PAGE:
- Turbodiesel engine option
- Quiet, smooth ride
- Handsome, high-quality interior
- Unremarkable styling
- Not very sporty handling
- Low-placed climate controls
The 2014 Chevy Cruze is comfortable and practical--and now it offers a diesel engine that can return 40 mpg in real-world use.
The Chevrolet Cruze re-established GM's biggest brand as a real competitor in the compact-sedan segment. And though its rivals keep getting safer, more stylish, and more technologically advanced, the four-year-old Cruze still compares well with them, with great refinement, a lovely interior, and its own conservatively styled body.
This year, it joins the VW Jetta in the segment by offering a new fuel-saving powertrain: a turbodiesel four-cylinder, the first diesel engine in any Chevrolet passenger vehicle since 1986.
Competitors include an entirely new Toyota Corolla, a Ford Focus that will receive styling updates and several new features for 2015, and a Honda Civic that was all-new in 2012 but then extensively updated just one model year later. Unlike the single body style of the Cruze, the Hyundai Elantra now has three different body styles--sedan, coupe, and hatchback--and that lineup continues to sell as fast as they hit dealers. Only the Dodge Dart has fallen short of expectations among compact sedans.
The compact Chevy's on-target design and equipment keep the 2014 Cruze a strong competitor. It's large inside, has a remarkably quiet highway ride, good safety ratings, and even a top trim level that brings mid-size luxury to a compact four-door. Its handsome exterior has aged well, but it was the interior that was the biggest improvement over its predecessors. The Cruze's cockpit uses rich materials and available two-tone color treatments to give a look that's equal in design and material quality to that of a much pricier mid-size sedan. Other contenders have added soft-touch materials as well, but the Cruze remains a car that impresses passengers.
Indeed, the interior room is almost that of a small mid-size sedan--and it's especially close to Chevy's new Malibu, which actually got smaller inside in its latest version. Four adults can travel comfortably (five somewhat less so), and the trunk is huge. The one factor that feels somewhat old is that everyone rides fairly close to the floor, an adjustment for drivers and passengers used to the more upright seating positions of utility vehicles.
As for the new Cruze Diesel, ditch your diesel preconceptions: Courtesy of no fewer than three different types of exhaust after-treatment, you won't smell a thing out the exhaust, nor see any smoke or soot. The turbodiesel engine meets all the same emission standards as any other car, but should return fuel economy that's significantly better than its 33-mpg EPA combined rating, especially if driven largely at highway speeds. The four-cylinder 2.0-liter diesel puts out 151 hp but a strong 264 lb-ft of torque, and it's mated to a different and beefier six-speed automatic transmission than the gasoline car.
Like all turbocharged engines, there's a slight lag as the turbo spools up when you stomp on the accelerator. After that, however, the diesel Cruze surges forward and gathers speed without any fuss. The diesel clattering noise you might expect isn't evident inside the car, but standing next to an idling Cruze diesel, you'll know exactly what's under the hood. And its 15.6-gallon fuel tank could give you as much as 700 miles of range at highway speeds.
For 2014, there are now three different Cruze engine options: turbocharged 1.4-liter and conventional 1.8-liter gasoline engines, plus the diesel. The smaller (but pricier) engine in most LT and all LTZ models is by far the better choice for gasoline models. It's smoother, more refined, more fun to drive, and more fuel efficient too. It can be paired with a six-speed manual gearbox, but most buyers will opt for the six-speed automatic. The 1.8-liter four is the cheaper base engine, but it's noisy and coarse when pressed.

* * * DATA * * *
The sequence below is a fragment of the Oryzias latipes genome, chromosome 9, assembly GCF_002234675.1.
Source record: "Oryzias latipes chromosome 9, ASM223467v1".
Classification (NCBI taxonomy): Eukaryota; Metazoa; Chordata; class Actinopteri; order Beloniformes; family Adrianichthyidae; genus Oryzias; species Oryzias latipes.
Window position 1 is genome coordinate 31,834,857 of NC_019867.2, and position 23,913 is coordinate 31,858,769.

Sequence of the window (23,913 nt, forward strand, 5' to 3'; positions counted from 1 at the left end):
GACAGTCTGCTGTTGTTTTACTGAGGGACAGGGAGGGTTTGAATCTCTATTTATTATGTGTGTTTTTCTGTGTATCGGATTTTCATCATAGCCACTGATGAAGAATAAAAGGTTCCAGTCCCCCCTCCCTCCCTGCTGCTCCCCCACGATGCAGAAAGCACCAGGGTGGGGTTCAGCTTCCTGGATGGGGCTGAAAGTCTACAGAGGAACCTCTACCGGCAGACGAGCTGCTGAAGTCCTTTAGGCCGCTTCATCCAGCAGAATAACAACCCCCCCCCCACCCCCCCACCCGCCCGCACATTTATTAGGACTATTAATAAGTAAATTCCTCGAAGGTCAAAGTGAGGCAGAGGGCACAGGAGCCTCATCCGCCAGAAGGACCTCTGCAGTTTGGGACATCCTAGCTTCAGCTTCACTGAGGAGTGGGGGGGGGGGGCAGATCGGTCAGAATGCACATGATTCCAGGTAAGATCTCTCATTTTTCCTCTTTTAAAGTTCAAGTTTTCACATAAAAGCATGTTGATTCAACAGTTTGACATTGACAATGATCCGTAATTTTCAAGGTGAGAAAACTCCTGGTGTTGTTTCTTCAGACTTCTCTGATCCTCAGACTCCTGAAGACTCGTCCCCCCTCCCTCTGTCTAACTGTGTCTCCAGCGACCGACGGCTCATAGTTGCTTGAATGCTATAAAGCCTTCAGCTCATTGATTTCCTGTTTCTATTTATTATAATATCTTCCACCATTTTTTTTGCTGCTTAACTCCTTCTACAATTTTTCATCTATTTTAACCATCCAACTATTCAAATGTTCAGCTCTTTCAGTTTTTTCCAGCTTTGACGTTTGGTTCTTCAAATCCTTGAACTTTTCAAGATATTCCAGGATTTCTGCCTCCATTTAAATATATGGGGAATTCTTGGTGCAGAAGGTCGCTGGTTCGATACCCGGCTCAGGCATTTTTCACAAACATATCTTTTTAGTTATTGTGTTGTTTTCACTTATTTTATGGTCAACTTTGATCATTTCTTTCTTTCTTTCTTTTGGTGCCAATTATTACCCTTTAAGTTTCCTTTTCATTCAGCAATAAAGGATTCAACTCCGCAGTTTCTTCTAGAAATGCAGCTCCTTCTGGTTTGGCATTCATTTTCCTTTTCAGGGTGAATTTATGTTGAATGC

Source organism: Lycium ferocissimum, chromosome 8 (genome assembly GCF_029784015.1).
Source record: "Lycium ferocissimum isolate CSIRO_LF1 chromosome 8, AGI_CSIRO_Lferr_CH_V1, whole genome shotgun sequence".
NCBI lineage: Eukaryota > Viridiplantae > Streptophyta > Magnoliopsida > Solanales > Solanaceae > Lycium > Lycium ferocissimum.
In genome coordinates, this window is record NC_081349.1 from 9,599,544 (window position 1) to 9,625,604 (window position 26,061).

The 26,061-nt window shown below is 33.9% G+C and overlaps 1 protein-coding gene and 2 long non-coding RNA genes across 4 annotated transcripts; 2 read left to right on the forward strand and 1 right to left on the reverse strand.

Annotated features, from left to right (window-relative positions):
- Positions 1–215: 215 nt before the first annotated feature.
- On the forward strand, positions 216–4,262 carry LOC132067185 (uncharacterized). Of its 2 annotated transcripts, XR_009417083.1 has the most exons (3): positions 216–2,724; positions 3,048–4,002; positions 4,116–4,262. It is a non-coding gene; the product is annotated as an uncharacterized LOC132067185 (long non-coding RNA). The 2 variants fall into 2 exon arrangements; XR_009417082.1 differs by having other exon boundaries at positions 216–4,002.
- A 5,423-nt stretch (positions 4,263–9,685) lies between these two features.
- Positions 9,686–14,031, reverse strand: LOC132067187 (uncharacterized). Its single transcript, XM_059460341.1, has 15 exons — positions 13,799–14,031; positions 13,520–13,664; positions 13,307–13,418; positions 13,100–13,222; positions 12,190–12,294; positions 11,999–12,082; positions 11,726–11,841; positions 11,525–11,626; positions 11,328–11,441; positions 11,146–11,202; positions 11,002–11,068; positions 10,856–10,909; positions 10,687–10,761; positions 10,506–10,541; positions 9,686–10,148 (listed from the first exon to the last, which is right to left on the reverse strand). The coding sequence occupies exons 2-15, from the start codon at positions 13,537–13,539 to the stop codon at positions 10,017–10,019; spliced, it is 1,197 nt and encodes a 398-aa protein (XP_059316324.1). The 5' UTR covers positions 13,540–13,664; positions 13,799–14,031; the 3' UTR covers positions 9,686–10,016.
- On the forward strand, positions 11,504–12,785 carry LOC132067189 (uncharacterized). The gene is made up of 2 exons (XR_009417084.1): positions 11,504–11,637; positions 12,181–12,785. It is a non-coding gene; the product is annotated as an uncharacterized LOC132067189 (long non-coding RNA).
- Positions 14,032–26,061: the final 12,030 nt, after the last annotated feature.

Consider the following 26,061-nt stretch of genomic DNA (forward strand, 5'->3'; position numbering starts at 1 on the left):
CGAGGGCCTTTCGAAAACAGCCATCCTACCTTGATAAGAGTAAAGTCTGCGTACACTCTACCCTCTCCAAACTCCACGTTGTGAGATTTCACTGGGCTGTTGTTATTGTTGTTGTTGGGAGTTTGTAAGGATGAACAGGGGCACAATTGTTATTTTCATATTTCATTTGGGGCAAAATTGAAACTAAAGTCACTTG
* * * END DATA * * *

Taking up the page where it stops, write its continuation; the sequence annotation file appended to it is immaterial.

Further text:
You'll get the best gas mileage from the Cruze Eco model with the smaller engine and the manual; it's rated at 33 mpg combined. That Eco model has some additional weight reductions and aero tweaks to achieve that figure; the rest of the gasoline lineup ranges from 27 to 30 mpg combined.
On the road, the Cruze rides well, and the gasoline models are some of the quietest highway cruisers in the class, damping out wind and road noise and absorbing road shocks well. It's not the sportiest compact car--leave that to Mazda or Ford--but its absorbent suspension and quiet cabin will keep most passengers happy. The ride can be on the firm side, especially in the fuel-efficient models with low-rolling-resistance tires.
Inside, the Cruze is a good option for taller drivers. There's lots of headroom, due to that low seating position, and the front seats adjust over a lengthy range, accommodating long-legged occupants well. Only in back does its compact size betray you: The Cruze is just too narrow for three adults in the rear.
The Cruze has done well in previous years on crash-safety test ratings from both the National Highway Traffic Safety Administration (NHTSA) and the Insurance Institute for Highway Safety (IIHS). Last year Chevy added new safety equipment, including a rear-view camera system as part of a Technology Package. It also offered an Enhanced Safety Package that includes Rear Cross-Traffic Alert, Side Blind-Zone Alert, and parking assist--features restricted to high-end German luxury sedans not so many years ago.
Chevy's MyLink system offers voice commands and touch-screen control to operate connected smartphones. Included on the 2LT, LTZ, and Eco models, and optional on 1LT Cruzes, it also lets you stream music via Pandora or Stitcher through your smartphone's data connection, and includes album art and playlist info from Gracenote.